Breegan Jane – Interior Designer & Entrepreneur

by Elysian Magazine

“Design should make our lives better. It should increase the beauty and functionality of our spaces. Whether I’m designing for clients or for my personal home, I’m careful to select pieces that will enhance both the space and the daily lives of the people who live there,” says lifestyle expert Breegan Jane, whose signature style has catapulted into the world of interior design as an innovator who maximizes livable comfort, serenity and elegance with a modern aesthetic. In addition, she collaborates with national and global partners to promote brand awareness across social media and digital platforms to a constantly growing audience. She has been featured on HGTV and The Food Network as well as in publications such as Architectural Digest, Forbes & Elle Décor. She dedicates her time and support to local, national, and global humanitarian efforts, such as World Vision, which raises funds for impoverished women in Africa. Of the children’s book she wrote Breegan says, “With Carbie I wanted to share some of my own life lessons with young children and show them the importance of never giving up—no matter how bad things might get. It’s an important lesson for all kids to learn and for all of us to remind ourselves of time and again. We should all shine like the diamonds we are.”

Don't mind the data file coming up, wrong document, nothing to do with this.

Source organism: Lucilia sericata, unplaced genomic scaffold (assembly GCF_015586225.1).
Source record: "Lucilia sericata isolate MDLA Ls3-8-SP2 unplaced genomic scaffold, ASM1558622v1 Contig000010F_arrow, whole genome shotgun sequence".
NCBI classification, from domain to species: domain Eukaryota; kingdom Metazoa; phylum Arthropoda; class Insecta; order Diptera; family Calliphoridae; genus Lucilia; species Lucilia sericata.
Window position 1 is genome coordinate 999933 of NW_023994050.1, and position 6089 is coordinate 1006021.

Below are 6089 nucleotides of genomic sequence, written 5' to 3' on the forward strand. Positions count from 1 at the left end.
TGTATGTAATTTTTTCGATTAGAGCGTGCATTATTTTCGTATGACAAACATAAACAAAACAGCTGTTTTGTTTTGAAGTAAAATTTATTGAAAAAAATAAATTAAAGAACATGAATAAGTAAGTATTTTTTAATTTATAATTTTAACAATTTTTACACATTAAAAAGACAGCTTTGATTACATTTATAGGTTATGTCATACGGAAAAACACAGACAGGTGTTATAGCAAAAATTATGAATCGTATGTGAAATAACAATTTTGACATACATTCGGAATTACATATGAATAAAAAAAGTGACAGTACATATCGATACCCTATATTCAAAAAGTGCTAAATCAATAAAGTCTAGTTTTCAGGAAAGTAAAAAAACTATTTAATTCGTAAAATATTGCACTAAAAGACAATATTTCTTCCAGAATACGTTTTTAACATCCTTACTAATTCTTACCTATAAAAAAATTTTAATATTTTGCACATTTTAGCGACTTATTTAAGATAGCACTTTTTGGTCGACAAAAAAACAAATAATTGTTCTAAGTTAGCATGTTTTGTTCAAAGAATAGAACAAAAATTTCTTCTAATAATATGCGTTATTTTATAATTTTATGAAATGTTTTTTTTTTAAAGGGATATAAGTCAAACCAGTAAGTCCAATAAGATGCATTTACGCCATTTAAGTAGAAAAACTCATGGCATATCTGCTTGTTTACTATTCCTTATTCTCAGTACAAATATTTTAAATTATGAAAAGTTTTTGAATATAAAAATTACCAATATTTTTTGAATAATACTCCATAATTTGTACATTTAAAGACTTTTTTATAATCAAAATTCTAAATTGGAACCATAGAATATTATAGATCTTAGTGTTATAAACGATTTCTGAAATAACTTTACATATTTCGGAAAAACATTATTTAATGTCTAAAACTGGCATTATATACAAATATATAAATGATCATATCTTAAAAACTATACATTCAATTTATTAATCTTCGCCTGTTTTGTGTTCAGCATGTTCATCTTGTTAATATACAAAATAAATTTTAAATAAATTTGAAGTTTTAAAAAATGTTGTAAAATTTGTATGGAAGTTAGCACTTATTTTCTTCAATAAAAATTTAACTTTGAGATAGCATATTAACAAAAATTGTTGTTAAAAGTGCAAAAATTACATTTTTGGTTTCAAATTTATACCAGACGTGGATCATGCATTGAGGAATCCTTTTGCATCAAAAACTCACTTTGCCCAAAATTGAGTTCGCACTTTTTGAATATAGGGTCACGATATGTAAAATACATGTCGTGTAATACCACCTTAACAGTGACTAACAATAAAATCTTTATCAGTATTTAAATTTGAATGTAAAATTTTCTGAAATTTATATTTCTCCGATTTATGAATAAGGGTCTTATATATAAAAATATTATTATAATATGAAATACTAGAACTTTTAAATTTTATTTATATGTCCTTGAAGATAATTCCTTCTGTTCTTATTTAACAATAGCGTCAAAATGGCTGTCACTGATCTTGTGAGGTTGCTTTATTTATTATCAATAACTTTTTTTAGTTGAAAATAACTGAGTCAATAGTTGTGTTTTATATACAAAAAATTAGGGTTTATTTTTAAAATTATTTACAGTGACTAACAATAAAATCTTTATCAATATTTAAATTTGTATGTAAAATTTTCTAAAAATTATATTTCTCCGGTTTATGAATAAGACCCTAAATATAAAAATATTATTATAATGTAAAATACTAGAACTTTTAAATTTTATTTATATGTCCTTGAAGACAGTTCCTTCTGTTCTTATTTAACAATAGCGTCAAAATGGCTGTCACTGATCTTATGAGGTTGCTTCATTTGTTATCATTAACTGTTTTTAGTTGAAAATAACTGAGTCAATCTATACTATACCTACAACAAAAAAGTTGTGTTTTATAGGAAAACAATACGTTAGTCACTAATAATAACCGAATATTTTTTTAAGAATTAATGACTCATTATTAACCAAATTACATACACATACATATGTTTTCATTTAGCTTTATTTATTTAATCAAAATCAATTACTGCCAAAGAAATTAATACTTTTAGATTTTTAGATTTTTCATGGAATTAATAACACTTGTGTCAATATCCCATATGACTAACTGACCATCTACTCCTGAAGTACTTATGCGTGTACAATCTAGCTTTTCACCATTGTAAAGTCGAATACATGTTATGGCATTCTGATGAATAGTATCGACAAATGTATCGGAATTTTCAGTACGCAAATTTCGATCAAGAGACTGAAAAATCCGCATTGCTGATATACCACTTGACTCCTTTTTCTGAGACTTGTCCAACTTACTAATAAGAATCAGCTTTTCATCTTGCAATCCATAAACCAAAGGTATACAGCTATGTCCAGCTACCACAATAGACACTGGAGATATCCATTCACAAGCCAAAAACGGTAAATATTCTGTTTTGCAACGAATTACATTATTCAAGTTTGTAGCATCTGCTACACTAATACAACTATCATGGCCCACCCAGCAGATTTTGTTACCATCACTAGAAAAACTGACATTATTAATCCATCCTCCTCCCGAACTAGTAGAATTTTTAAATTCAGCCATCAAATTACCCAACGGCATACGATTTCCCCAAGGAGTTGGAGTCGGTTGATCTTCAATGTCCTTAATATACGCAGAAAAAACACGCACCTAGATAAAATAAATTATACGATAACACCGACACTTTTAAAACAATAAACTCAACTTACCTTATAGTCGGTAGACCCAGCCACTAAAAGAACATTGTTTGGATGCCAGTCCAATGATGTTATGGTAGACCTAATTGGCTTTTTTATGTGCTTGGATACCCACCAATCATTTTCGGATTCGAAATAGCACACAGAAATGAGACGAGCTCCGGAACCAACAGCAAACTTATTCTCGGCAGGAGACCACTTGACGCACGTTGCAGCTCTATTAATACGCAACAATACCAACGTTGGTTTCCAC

You currently serve as an ambassadorship to Hooker Furniture Company and have described similarities between the founder Clyde Hooker to your father. What are those characteristics and why are they important in business?

I love working with the Hooker company. It is a relationship that has existed for two years. Not only do they challenge me creatively, but the company aligns with my brand, which is the nature of good partnerships.

I learned a lot about business from my father. He bought his first property when he was a college student. He assumed the mortgage, gave his friends cheap rent, but was also able to build ownership in something as early as his twenties. This is the way that he conducts business. From an outsider’s perspective, I watched his honesty, trust in friendships, and his kindness. He was willing to assume risk in order to build something that serves other people. He was my first “real life example” who taught the lesson, your ability to create money, wealth or a business is not necessarily your paycheck. It is what you do with your paycheck.

If you read about Clyde Hooker, he founded his factories with similar principles which his legacy carries on. In today’s crazy world of business, with instant gratification, we forget that it takes years, building brick by brick, to truly have the foundation of a company of which you can be proud.

You are adopted and have siblings?